The spice cake was similarly very delicious. Spice cakes and cookies most people usually seem to associate with the fall and winter because they've got a little bit of a kick to them, but this was flavorful without tasting like something that has to be served at Christmas. It easily could be! But it works well as a summer treat too, especially with some whipped cream and chopped up fruit like peaches. The cake was super moist with a really nice body - I like when you can chop off a slice and eat it with your hands! - and could easily be a breakfast treat, too!

Now, I didn't do a thorough retelling of the third way we used the milk because I wasn't really involved in the cooking process, but my mom used it instead of yogurt to marinate some chicken for dinner! It worked pretty much just as well as it would have if we'd used the yogurt. The chicken was tender and juicy, and there wasn't a huge difference in flavor.

So there you have it. Unfortunately, most Americans live in a culture where we waste a lot of food. Grocery stores have to throw out slightly rotten fruit and vegetables that would be perfectly fine to eat if you just cut away the bad spots, which is what people during the Depression would have done anyway.This is a great thing because it helps stop people from accidentally eating something that might make them sick, but it's kind of a bad thing, too, because most people's first response at home is to throw out anything they don't feel like eating, too. I'm not saying you should try to save everything and anything, even if it's moldy or clearly unsafe to eat, but next time you have some expired milk sitting around, don't despair! You can still put it to good use in your kitchen and create something really tasty.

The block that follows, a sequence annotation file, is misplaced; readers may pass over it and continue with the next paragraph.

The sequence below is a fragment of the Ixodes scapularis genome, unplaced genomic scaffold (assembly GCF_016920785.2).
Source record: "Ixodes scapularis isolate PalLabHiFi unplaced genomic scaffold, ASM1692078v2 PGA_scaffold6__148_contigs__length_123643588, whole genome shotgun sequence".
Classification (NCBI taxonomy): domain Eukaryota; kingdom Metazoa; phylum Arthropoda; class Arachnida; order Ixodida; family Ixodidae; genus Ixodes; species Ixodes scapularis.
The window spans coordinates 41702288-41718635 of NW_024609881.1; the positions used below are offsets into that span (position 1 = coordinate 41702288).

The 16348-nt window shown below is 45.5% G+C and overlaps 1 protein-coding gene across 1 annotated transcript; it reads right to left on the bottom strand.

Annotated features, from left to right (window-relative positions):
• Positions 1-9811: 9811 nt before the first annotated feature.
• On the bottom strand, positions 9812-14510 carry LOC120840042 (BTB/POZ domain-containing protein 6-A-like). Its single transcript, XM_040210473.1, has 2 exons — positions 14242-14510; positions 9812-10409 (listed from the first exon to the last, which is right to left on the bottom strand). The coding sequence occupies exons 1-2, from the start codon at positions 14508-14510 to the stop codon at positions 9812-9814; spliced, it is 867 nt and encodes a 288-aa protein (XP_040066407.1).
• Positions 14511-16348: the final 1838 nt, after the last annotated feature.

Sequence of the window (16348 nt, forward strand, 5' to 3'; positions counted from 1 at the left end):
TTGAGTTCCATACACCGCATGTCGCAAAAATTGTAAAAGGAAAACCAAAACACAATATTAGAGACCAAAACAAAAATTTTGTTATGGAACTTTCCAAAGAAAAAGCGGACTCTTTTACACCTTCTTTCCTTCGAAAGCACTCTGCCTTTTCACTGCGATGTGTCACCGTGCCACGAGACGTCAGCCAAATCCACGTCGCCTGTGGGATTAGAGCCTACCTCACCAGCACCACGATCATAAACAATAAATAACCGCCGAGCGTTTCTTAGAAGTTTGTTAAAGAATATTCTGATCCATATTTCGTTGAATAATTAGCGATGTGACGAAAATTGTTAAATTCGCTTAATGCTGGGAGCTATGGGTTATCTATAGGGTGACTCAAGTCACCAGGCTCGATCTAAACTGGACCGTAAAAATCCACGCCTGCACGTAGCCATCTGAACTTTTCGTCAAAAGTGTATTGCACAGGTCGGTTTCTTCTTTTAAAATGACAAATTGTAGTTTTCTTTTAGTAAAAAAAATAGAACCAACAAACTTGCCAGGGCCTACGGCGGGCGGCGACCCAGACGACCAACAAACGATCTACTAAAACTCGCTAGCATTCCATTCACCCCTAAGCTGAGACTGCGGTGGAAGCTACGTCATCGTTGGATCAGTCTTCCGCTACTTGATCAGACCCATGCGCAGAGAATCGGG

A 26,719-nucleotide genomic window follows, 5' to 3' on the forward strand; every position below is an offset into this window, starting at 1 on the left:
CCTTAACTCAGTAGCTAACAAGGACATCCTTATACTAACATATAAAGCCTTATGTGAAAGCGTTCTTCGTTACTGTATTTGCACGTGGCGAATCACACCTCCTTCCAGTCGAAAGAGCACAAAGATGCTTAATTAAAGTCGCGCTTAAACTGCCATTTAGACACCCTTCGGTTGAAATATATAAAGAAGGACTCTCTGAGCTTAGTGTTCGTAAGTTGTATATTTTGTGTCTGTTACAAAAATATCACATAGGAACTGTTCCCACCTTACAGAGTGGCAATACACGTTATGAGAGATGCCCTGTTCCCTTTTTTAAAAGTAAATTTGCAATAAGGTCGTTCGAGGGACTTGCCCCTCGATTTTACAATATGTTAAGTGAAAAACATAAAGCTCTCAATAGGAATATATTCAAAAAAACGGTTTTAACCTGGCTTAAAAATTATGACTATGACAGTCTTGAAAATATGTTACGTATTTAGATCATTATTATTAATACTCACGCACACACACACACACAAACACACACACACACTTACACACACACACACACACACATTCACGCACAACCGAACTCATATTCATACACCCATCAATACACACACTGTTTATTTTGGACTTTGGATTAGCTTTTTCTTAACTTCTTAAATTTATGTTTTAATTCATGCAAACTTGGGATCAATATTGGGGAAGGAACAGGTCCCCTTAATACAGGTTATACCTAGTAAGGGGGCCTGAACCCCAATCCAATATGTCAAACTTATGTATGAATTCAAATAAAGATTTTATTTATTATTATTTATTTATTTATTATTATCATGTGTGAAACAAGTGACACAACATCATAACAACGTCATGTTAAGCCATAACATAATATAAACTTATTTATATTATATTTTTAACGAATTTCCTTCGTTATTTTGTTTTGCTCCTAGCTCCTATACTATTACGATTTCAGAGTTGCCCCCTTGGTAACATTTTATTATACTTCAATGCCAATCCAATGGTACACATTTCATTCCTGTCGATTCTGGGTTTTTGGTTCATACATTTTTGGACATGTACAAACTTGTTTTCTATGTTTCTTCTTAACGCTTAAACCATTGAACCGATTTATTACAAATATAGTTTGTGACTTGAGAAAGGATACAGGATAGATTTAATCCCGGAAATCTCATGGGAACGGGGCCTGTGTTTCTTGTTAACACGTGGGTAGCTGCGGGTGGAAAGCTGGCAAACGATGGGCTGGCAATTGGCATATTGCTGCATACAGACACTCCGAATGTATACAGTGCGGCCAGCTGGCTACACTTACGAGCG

I know you definitely won't regret giving these two recipes a try!


  1. Great post! Reminds me of growing up, LMAO

    1. Glad you enjoyed! If you've got any good family recipes to share, don't be shy. ;D

  2. Awesome! I can totally see that this is something my Nana would have made (was a young adult during the Great Depression). We can be an awfully wasteful society, its nice to see ways to curb that!

    1. It really is! I'd definitely like to explore more in the future. Nice to hear about another Nana who knew how to put ingredients to good use. :D

  3. Sour milk/buttermilk also reacts well with baking soda and cocoa powder to make a rich chocolate cake. I usually throw out milk when it has gone bad. That always happens when it's too hot to turn on the oven.

    1. My mom made a cake like that several years ago, it was super tasty! Definitely have to try something like that again. :)